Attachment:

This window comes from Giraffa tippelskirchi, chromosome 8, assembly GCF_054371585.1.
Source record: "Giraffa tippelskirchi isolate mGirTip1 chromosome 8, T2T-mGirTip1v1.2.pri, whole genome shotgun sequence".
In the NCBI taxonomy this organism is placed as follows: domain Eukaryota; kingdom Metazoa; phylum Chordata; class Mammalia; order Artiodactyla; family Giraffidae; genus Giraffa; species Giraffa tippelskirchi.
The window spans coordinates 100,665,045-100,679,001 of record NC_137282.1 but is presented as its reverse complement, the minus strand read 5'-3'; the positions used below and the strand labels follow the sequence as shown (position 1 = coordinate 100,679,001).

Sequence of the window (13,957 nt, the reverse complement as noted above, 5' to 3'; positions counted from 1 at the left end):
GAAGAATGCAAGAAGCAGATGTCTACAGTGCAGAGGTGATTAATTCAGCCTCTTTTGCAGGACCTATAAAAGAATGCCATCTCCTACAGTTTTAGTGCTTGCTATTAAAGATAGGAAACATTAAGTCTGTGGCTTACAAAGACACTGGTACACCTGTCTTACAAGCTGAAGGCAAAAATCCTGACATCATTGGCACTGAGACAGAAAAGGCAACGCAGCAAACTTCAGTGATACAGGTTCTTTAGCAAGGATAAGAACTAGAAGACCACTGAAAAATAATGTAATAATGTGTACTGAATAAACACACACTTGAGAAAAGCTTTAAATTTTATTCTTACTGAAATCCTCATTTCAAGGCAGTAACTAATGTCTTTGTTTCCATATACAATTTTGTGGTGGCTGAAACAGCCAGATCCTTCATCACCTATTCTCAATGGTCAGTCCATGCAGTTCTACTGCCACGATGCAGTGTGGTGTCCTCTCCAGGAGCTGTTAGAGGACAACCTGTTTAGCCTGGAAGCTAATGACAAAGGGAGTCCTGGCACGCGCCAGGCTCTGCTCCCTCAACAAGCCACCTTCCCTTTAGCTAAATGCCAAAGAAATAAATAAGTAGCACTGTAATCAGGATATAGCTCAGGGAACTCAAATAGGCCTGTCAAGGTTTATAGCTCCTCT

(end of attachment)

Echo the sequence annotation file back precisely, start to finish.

This window comes from Giraffa tippelskirchi, chromosome 8, assembly GCF_054371585.1.
Source record: "Giraffa tippelskirchi isolate mGirTip1 chromosome 8, T2T-mGirTip1v1.2.pri, whole genome shotgun sequence".
In the NCBI taxonomy this organism is placed as follows: domain Eukaryota; kingdom Metazoa; phylum Chordata; class Mammalia; order Artiodactyla; family Giraffidae; genus Giraffa; species Giraffa tippelskirchi.
The window spans coordinates 100,665,045-100,679,001 of record NC_137282.1 but is presented as its reverse complement, the minus strand read 5'-3'; the positions used below and the strand labels follow the sequence as shown (position 1 = coordinate 100,679,001).

Sequence of the window (13,957 nt, the reverse complement as noted above, 5' to 3'; positions counted from 1 at the left end):
GAAGAATGCAAGAAGCAGATGTCTACAGTGCAGAGGTGATTAATTCAGCCTCTTTTGCAGGACCTATAAAAGAATGCCATCTCCTACAGTTTTAGTGCTTGCTATTAAAGATAGGAAACATTAAGTCTGTGGCTTACAAAGACACTGGTACACCTGTCTTACAAGCTGAAGGCAAAAATCCTGACATCATTGGCACTGAGACAGAAAAGGCAACGCAGCAAACTTCAGTGATACAGGTTCTTTAGCAAGGATAAGAACTAGAAGACCACTGAAAAATAATGTAATAATGTGTACTGAATAAACACACACTTGAGAAAAGCTTTAAATTTTATTCTTACTGAAATCCTCATTTCAAGGCAGTAACTAATGTCTTTGTTTCCATATACAATTTTGTGGTGGCTGAAACAGCCAGATCCTTCATCACCTATTCTCAATGGTCAGTCCATGCAGTTCTACTGCCACGATGCAGTGTGGTGTCCTCTCCAGGAGCTGTTAGAGGACAACCTGTTTAGCCTGGAAGCTAATGACAAAGGGAGTCCTGGCACGCGCCAGGCTCTGCTCCCTCAACAAGCCACCTTCCCTTTAGCTAAATGCCAAAGAAATAAATAAGTAGCACTGTAATCAGGATATAGCTCAGGGAACTCAAATAGGCCTGTCAAGGTTTATAGCTCCTCT